Five Observations about FREAKS AND GEEKS

Happy Anniversary to Freaks and Geeks! The first episode, written by series creator Paul Feig, aired on NBC on September 25th, 1999. Just over twenty years later, the pilot script remains especially high on my list of recommended reading for patrons visiting the WGF Library.

Freaks and Geeks was a small and magical burst of television—like a song by Joan Jett & Blackhearts—short, raucous, but packed with emotion and entirely enduring… probably twenty years ahead of its time. If you’re a writer at any level in your career, you probably aspire to write something that really packs a wallop and sticks with people in the same way.

Well, I can’t tell you how to do that in a single blog post, but I can be a good script librarian by walking you through certain aspects of the pilot script. Here, we’ll look at a few spots where Mr. Feig pulls us in and makes us feel emotions.

Emotions, as you know, are the key to effective writing. Reading scripts and looking for where the writer particularly engrosses you is a great skill to cultivate in yourself.

In my view, the Freaks and Geeks pilot elicits feelings in two ways: 1) Through incredibly nuanced characters and 2) through warmly observed humor (which springs from its incredibly nuanced characters). Being a good writer means being able to lovingly capture the details of people. So, in celebration of the 20th Anniversary of this awesome TV show, let’s look at five instances where the pilot script does this. As I mentioned, being able to notice these techniques in other people’s scripts will make you more adept at using the same techniques in your own storytelling. Emotions are universal.

  1. Pose an existential question and see how the characters react.

The second thing we see in this pilot is central characters debating the existence of God. The best stories get right to the big questions, and often, the best drama is created when two characters come down on opposing sides of such questions. If you want us to get to know your characters, have them debate something existential. This script is especially smart in how this isn’t just a one-off debate about the characters’ beliefs… but the very question of the afterlife comes back later when Lindsay and her brother Sam discuss their grandmother’s death. We all struggle with and debate questions like these. Posing tough questions to your characters is one of the most effective ways for us to get to know and empathize with them.

Also, I love the character descriptions here, neatly slipping everybody into the category of a “Freak” or a “Geek” or a “Jock.”

Freaks and Geeks - God Debate.PNG

2. Ask: Are your characters more than how others categorize them?

When you search for its core, Freaks and Geeks is a show about how people are way more than the simple ways we try to define or categorize them. Here, right away, the brother is the victim of bullying and the sister is the tough one who defends him. Right away, Lindsay and Sam go against often-seen “types.” We empathize with Sam in his being threatened and pushed around, and we empathize with Lindsay and the heroic way in which she stands up for her brother.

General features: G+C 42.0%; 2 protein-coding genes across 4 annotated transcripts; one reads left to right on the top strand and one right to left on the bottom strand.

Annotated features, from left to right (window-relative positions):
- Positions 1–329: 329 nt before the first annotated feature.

Freaks and Geeks - Lindsay and Sam.PNG

3. Find the pain.

See this moment where Kim, a freak and a bully, mocks and taunts Lindsay for trying to be a part of the freak group. Her behavior is cruel, but we see hints of an inferiority complex, so we lean in to see what’s driving her. Sometimes we like to empathize with mean, aggressive characters. This is especially the case when we can see the pain behind their actions. In showing us that its characters are far more complex and multi-faceted than they seem on the surface, Freaks and Geeks works to find and reveal characters’ deep hurts underneath their veneers.

I think this is a good lesson. As pain is universal and something we can all relate to and understand, look for what’s hurting a character. If you want to draw us closer to someone in your story, look for their pain.

Freaks and Geeks - Kim Bullying.PNG

4. View every character as centrally important.

The best writing makes every character a memorable one, even if they only have one line. Take this moment as an example. As readers, we haven’t met or even seen Mr. Samek, but through the details Sam provides about him, we can see him in our minds. It’s vivid, and it makes Sam a more dynamic character because we see that he pays attention to the details about other people around him. We often think about film and television writing as being incredibly bare-bones and economical, but don’t forget to pay attention to character details because it’s details that pull us in.

Freaks and Geeks - Mr. Samek POW.PNG

5. Remember: Everybody loves an underdog.

We love an underdog who stands up for themselves and others against overwhelming odds. I can’t speak for you, but in our current climate where impassivity and even cruelty towards others is so conspicuous, these are the types of stories and characters I crave: Underdogs who’ll risk their life for to protect their close friends. Plus, I just love the way Bill Haverchuck sees the world and expresses himself.

Freaks and Geeks - Sam Bill Neal.PNG

If you decide to read the Freaks and Geeks pilot for its 20th Anniversary, plum the big questions, the details, the pain embedded in it. I think to bring out these qualities in your own writing, you needn’t ram your head against a wall trying to “cook up” specificity and minutia. Rather, just ask yourself why you love this character or strongly dislike that one. It’s when you look at how you feel about someone or something that the poignant particulars begin to emerge.

Thank you Freaks and Geeks and Paul Feig for showing us this.

You can read all 18 episodes of this show as well as many, many other film and television scripts in our library. Search the catalog here.